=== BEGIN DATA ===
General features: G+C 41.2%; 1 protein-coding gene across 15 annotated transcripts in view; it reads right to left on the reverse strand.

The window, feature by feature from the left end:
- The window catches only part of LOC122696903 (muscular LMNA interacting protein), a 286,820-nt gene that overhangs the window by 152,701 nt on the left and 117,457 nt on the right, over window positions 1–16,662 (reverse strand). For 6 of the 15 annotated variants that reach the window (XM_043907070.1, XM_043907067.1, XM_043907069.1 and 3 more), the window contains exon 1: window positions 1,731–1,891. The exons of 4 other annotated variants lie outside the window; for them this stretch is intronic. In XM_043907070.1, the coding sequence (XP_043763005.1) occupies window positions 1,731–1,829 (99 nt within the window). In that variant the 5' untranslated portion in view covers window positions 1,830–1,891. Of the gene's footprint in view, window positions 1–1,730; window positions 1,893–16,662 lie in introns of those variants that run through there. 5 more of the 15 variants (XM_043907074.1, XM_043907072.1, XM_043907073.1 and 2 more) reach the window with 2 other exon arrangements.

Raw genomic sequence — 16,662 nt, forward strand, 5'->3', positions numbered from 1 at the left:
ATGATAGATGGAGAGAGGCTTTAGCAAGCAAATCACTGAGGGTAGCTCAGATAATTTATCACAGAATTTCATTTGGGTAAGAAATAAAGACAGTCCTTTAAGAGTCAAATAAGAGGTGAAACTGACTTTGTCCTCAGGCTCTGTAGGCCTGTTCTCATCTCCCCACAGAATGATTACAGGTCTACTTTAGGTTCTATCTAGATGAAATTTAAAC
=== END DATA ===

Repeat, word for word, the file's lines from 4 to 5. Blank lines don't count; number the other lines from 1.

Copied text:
Raw genomic sequence — 16,662 nt, forward strand, 5'->3', positions numbered from 1 at the left:
ATGATAGATGGAGAGAGGCTTTAGCAAGCAAATCACTGAGGGTAGCTCAGATAATTTATCACAGAATTTCATTTGGGTAAGAAATAAAGACAGTCCTTTAAGAGTCAAATAAGAGGTGAAACTGACTTTGTCCTCAGGCTCTGTAGGCCTGTTCTCATCTCCCCACAGAATGATTACAGGTCTACTTTAGGTTCTATCTAGATGAAATTTAAAC